Run a scan on the whole repository
Here's an example of a basic GitLab CI configuration that uses Spectral:
build-job: stage: build script: - curl -L "https://app.spectralops.io/latest/x/sh?dsn=$SPECTRAL_DSN" | sh # This takes your SPECTRAL_DSN from the variables store in Gitlab CI/CD - $HOME/.spectral/spectral scan --ok --include-tags base,audit
It's recommended to verify the digest of a downloaded runnable file before you run it. You can use Spectral's Preflight to verify. Follow this link to see SHA digests of the binary, the download script and the gzip.
Store your SPECTRAL_DSN in Gitlab CI/CD Variables.
tags you want to include in your scan (or any other flag / arg) directly in the YML.
Run a scan focusing on changed files (Docker based)
Gitlab pipeline scanner brings optimal developer experience by focusing on the actual problems in your change set.
There are two running run modes possible for the job:
- On a Merge Request event - when the job runs in a merge request context, the files that have been changed in this merge request are being scanned (it is highly recommended changing the repository configuration so that merges can only be done if the pipeline is successful).
- After a standalone Push - If the job runs without a merge request context, it calculates the diff (changed files) between the last commit, and the last commit before the push, and runs the scan on those files.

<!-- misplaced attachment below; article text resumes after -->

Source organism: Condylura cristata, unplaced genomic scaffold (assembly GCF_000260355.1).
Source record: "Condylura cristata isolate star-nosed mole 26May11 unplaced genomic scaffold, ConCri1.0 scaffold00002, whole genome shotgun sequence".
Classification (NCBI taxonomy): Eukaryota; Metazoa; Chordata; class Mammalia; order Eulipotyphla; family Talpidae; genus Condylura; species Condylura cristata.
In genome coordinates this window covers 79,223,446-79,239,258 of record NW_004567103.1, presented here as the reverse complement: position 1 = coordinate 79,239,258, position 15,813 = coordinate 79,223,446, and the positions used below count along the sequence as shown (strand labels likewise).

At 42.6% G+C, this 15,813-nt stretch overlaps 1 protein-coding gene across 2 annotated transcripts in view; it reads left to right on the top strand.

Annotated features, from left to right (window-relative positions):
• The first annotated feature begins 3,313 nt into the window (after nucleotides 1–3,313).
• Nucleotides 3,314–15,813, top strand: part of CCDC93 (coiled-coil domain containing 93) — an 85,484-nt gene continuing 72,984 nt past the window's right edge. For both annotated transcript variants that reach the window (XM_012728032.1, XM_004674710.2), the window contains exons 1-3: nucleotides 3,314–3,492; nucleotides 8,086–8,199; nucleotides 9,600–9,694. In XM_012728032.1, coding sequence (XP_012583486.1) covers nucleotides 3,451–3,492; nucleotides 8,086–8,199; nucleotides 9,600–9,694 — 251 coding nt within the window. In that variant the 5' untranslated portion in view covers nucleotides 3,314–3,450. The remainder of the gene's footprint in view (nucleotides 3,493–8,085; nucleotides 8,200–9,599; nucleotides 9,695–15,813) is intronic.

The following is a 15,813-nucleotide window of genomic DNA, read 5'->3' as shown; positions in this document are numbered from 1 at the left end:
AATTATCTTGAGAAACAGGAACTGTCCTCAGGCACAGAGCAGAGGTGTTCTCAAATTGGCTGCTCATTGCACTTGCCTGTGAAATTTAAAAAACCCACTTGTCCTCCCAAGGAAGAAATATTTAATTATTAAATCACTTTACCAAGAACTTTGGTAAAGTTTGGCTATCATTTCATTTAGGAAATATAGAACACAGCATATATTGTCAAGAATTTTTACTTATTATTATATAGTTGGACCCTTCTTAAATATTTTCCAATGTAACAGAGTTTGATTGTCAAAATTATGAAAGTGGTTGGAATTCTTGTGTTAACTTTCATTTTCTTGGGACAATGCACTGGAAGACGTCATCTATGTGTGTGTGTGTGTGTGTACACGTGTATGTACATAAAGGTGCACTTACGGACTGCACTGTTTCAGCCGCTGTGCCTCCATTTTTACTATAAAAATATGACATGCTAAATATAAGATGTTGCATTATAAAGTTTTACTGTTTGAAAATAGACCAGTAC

The integration is done by a job (defined in
gitlab-ci.yml), running a dedicated docker image called
You can also define the trigger for this job by using the
rules property as shown in the examples below.
NOTE: This is a docker based job, therefore it should run in a GitLab runner using docker executor.
Store the next variables in Gitlab CI/CD Variables:
|GITLAB_TOKEN||Yes||Generate it in your Gitlab profile -> Access Tokens, check the "api" scope (leave blank if you are using vault)|
|SELF_HOSTED_GITLAB_DOMAIN||Yes||if you're running a self-hosted Gitlab provide the domain here. eg. https://my-gitlab-domain.com|
|SPECTRAL_DSN||Yes||Your Spectral DSN retrieved from SpectralOps (leave blank if you are using vault)|
|SPECTRAL_TAGS||No||Tags list to run Spectral with, separated by commas (eg base,iac,audit)|
|SPECTRAL_ENGINES||No||Engines list to run Spectral with, separated by commas (eg secrets,iac,oss). Default is 'secrets'|
|STRICT_MODE||No||If set to true, check status is based on all issues found in the modified files (even if the issues are old)|
Running after merge requests events:
spectral-scan: stage: test # specify which stage the job should run allow_failure: true # should the job fail the whole pipline image: checkpoint/spectral-gitlab-pipeline-scanner:latest script: - /usr/src/app/scanner rules: - if: $CI_PIPELINE_SOURCE == 'merge_request_event'
Running after a direct push to the main branch:
spectral-scan: stage: test # specify which stage the job should run allow_failure: true # should the job fail the whole pipline image: checkpoint/spectral-gitlab-pipeline-scanner:latest script: - /usr/src/app/scanner rules: - if: $CI_COMMIT_REF_NAME == $CI_DEFAULT_BRANCH
NOTE: The advanced integration is currently supported only on Standalone GitLab servers.
In case you wish to secure your merge requests without using pipelines, you can use Spectral GitLab webhook scanner.
Updated 4 months ago